Supreme Court rules that Trump does not have "absolute immunity," opening the way for his tax information
The U.S. Supreme Court ruled that the president must comply with the orders of the lower courts unless he can better argue his case.
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Against the prognosis of the White House, and in what is now considered a historic decision, the Supreme Court ruled Thursday that President Donald Trump cannot argue "absolute immunity" from criminal investigations into his and his family's financial affairs.
In what ABC News describes as "a major legal defeat" for the president, the court ruled, in short, that the president "is not above the law" nor is he "immune from ordinary criminal prosecution," University of Pennsylvania Ethics and Rule of Law Center Director Claire Finkelstein told reporters.
Chief Justice John Roberts, in drafting the 7-2-majority opinion, concluded: "no citizen, including the President, is categorically above the common duty to present evidence when asked in a criminal proceeding.”
"The President is neither absolutely immune from state criminal subpoenas seeking his private papers nor entitled to a heightened standard of need," Roberts said.
However, Roberts left the door open for the president to rehearse his case in the lower courts, allowing him to “raise further arguments as appropriate.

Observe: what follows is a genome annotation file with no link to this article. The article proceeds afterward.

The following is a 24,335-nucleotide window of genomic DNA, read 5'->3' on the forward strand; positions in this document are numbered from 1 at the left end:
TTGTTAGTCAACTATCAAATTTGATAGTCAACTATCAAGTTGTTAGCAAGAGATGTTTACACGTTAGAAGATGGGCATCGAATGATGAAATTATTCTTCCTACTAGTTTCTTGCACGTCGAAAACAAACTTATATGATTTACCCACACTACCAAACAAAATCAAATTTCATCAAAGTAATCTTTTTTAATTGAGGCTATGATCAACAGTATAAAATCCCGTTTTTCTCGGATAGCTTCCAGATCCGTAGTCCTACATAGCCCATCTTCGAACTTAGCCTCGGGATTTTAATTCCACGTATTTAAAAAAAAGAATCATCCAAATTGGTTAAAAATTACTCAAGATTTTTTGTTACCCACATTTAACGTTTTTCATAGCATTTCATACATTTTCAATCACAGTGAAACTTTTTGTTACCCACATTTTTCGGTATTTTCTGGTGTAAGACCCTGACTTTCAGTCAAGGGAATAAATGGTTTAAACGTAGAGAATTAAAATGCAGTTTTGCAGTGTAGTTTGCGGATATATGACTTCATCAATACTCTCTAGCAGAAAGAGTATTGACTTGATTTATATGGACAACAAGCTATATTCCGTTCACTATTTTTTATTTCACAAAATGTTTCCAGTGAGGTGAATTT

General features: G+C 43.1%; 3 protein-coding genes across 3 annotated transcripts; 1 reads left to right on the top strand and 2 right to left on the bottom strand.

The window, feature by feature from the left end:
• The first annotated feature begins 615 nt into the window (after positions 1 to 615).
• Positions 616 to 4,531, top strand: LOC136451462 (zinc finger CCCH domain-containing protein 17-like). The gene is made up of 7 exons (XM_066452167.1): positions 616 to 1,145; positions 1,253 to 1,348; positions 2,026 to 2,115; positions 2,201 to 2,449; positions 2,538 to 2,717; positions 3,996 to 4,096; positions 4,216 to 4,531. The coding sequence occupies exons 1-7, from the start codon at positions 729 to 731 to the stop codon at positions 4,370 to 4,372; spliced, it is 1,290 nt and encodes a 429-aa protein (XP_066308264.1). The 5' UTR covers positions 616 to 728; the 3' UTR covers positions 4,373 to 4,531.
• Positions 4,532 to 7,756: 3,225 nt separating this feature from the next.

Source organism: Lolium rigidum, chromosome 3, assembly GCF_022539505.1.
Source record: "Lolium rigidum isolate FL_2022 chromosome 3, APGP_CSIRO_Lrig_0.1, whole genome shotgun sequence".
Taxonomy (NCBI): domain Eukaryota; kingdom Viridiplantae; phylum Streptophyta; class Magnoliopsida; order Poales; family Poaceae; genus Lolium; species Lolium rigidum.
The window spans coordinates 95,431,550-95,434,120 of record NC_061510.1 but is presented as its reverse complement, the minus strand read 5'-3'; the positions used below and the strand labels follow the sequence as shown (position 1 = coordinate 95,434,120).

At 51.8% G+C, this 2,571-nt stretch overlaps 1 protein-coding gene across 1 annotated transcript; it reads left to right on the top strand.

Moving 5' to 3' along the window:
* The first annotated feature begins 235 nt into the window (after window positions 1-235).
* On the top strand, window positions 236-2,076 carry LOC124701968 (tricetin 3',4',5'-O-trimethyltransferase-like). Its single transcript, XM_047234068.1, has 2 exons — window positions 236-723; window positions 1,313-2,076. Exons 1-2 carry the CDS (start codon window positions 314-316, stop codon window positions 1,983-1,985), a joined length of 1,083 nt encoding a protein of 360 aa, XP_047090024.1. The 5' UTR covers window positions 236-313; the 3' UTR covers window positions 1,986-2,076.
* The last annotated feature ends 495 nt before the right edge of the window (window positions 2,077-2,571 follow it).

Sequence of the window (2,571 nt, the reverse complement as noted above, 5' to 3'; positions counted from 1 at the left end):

"The president may raise constitutional and legal objections to the subpoena as appropriate," wrote Justices Brett Kavanaugh and Neil Gorsuch, the two presidential appointees to the high court, in a concurring opinion.
Remember when, in 2016, Donald J. Trump said in the presidential debate that his tax return was "under routine audit" and that he would eventually publish it?
Well, in the face of the Supreme Court decision, the White House has tried to maintain the president's defense by saying that the I.R.S. is still on it.
“His taxes are under audit, and when they’re no longer under audit he will release them,” Kayleigh McEnany, the White House press secretary, told reporters on Thursday.
Although most polls show that most Americans believe it is the public's right to know about the president's tax returns, it wasn't until the New York Times published its research on the issue that we were able to learn a little more than what is hidden not only from Trump but from his family in general.
During its two investigations, the Times revealed that a loss of $916 million in Trump's 1995 returns would have allowed him to legally avoid paying income taxes for 18 years, as well as create a fake corporation to disguise millions of dollars in gifts from his parents, help his father take improper tax deductions, and underestimate his family's real estate holdings.
None of this, however, has directly influenced the president's electoral base.
FiveThirtyEight explained that Thursday's Supreme Court decision, involving three subpoenas of House committees for their records, determined that the House has the authority to issue subpoenas related to oversight of the executive branch, but said lower court judges did not adequately weigh the separation of powers issues inherent in the requests –suggesting that Congress' power to investigate the president is not unlimited.
By sending the case back to the lower courts for further consideration, the Court's decision implies that Trump's tax returns are likely to remain secret even after the November election.